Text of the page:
Philip Morris International and Altria have announced their advanced merger, creating a combined company value of $200bn.
The merger comes as a wider movement within the market to consolidate as the tobacco industry faces continually declining sales, with habits among consumers shifting towards more health-conscious options.
Details of the deal
Under the deal, Altria shareholders will own 41-42% with no premiums, whilst Phillip Morris will own the remaining. Both firms believe that the consolidation of their manufacturing operations will facilitate synergies of more than $800m.
The move comes amid a toughening retail environment. Anti-tobacco campaigns have been successful in encouraging consumers to quit smoking, forcing leading manufacturers to seek alternative revenue streams and methods to cut costs.
A health-conscious shift
Global cigarette sales declined 4.5% during 2018. This figure is widely expected to continue declining at an even faster rate in the future. In response to falling sales from traditional products, both Philip Morris International and Altria are looking to capitalise on tobacco alternatives to meet changing consumer habits.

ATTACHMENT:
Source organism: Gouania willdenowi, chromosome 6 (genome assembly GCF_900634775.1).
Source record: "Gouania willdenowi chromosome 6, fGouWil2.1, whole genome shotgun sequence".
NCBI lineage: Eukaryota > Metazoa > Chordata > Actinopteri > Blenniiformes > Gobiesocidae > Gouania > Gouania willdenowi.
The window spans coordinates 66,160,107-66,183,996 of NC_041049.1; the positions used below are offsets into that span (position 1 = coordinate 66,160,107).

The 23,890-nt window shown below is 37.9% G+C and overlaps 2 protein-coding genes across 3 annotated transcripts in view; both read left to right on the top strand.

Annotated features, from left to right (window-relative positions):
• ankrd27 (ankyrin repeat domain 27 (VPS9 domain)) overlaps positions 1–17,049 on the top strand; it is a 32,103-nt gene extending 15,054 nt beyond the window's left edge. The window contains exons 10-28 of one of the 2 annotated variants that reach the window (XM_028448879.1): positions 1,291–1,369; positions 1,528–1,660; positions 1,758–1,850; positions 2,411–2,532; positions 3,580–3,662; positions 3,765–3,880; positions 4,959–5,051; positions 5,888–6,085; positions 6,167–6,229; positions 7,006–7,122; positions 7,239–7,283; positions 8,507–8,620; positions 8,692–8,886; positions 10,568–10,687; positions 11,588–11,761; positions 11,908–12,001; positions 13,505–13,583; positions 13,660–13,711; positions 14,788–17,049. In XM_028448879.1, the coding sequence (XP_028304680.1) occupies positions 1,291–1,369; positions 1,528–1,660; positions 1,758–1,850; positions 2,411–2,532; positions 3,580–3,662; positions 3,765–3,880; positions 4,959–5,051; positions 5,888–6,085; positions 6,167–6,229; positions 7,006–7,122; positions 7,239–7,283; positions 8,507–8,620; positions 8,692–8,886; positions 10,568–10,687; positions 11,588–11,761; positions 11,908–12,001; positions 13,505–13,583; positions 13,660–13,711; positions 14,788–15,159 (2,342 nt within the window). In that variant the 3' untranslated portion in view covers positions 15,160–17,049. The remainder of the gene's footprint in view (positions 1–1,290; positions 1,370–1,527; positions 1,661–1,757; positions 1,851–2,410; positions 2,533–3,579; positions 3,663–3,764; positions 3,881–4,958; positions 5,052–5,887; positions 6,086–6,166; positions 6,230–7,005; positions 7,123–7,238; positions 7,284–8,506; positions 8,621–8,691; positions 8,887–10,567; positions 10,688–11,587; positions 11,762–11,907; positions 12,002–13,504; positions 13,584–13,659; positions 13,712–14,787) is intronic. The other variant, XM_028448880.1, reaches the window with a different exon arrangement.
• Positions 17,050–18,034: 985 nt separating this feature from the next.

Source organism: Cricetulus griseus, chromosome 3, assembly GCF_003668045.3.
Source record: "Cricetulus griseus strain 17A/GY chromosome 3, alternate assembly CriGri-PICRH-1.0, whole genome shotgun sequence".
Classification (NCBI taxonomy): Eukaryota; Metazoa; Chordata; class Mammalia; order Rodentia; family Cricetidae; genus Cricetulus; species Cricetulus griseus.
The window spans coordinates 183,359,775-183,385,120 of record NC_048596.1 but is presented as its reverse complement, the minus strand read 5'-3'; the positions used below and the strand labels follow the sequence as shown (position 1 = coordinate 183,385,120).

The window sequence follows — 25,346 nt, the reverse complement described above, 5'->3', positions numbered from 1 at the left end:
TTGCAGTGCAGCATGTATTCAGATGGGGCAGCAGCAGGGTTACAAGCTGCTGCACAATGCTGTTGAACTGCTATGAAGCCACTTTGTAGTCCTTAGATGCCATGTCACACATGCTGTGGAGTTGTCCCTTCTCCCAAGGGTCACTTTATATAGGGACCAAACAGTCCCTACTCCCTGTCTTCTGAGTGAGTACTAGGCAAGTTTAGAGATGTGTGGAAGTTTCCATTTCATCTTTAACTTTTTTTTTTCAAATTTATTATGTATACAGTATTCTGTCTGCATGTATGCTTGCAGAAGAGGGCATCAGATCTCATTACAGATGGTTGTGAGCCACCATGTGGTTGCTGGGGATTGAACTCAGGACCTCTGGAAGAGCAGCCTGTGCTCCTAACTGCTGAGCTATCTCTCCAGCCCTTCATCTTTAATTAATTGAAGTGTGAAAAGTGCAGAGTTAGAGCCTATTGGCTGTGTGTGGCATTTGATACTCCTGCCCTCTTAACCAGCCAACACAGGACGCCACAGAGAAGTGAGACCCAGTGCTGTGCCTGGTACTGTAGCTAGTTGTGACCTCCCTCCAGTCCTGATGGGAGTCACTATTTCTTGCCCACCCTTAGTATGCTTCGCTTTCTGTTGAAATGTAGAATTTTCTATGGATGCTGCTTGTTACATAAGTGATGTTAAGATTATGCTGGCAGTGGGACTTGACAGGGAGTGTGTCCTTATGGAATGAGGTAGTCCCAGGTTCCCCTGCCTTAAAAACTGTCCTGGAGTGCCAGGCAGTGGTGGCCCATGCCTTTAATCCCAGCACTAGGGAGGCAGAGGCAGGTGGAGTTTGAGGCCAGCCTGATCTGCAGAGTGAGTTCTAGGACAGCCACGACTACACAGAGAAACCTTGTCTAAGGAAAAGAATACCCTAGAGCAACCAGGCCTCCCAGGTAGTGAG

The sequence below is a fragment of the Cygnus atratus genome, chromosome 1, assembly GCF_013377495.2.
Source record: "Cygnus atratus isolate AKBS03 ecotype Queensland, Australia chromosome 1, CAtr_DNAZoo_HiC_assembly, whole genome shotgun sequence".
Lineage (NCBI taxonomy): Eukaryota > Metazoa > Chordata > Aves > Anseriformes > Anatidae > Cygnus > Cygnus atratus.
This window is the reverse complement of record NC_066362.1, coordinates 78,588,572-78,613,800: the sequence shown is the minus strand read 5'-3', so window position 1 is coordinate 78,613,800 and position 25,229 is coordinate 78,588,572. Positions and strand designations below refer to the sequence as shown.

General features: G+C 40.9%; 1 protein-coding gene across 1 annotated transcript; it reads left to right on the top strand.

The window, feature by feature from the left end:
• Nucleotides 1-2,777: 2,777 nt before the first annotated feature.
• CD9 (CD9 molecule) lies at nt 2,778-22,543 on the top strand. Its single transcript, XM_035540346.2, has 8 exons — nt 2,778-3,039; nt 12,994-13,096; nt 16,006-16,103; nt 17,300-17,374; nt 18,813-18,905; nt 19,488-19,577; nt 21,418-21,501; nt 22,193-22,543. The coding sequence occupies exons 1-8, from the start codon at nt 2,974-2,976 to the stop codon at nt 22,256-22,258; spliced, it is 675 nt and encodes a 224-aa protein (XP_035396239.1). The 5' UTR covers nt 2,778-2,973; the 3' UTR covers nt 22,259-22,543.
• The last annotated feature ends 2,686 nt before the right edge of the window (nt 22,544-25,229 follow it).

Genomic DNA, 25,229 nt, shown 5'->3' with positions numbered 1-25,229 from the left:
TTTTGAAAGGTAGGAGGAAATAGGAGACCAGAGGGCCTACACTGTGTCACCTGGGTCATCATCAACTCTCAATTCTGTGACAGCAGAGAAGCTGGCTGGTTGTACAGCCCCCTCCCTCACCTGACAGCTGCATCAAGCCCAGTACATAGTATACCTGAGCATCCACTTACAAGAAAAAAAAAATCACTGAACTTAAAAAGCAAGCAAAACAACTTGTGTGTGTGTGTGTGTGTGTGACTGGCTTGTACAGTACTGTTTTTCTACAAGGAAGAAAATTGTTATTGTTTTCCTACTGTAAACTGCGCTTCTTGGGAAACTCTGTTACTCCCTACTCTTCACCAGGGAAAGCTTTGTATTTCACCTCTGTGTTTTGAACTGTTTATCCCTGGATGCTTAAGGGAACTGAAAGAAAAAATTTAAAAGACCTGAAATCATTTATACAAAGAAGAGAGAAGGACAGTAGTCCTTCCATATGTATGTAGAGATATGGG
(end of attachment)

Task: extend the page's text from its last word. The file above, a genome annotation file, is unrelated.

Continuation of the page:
E-cigarettes have been the most popular smoking aid due to its ability to feed the nicotine addiction without providing the harmful tar associated with cigarettes. Altria acquired a 35% stake in e-cigarette maker Juul, which is currently dominating the US vaping market and successfully helping to offset the decline in cigarette sales.
Philip Morris developed the IQOS, a tobacco heating system that avoids harmful combustion, successfully distributing the product to 40 countries with US regulatory approval expected to be given in the near future.
Arguably the key benefit for the merger is how it will affect both tobacco alternatives. The Juul will be able to capitalise on the global marketing of Philip Morris, whilst the cash infusion from Altria will facilitate a strong marketing investment for the IQOS.
Share price drop suggests investors are not convinced
On Tuesday, investors wiped a total of $13bn off the combined market value of both firms after the announcement of merger talks.
PMI endured a particularly torrid day, with shares dropping by 7.8% to $71.70, the biggest drop in 16 months. Altria also experienced a poor day of trading, ending Tuesday with a 4% drop to $45.25.
Key stakeholders are concerned about the US regulatory and litigation issues, which were prevalent in the split of both companies in 2008.
As both firms require shareholder approval, the apparent snub at current discussions could prove to be a pivotal concern for the ambitious move.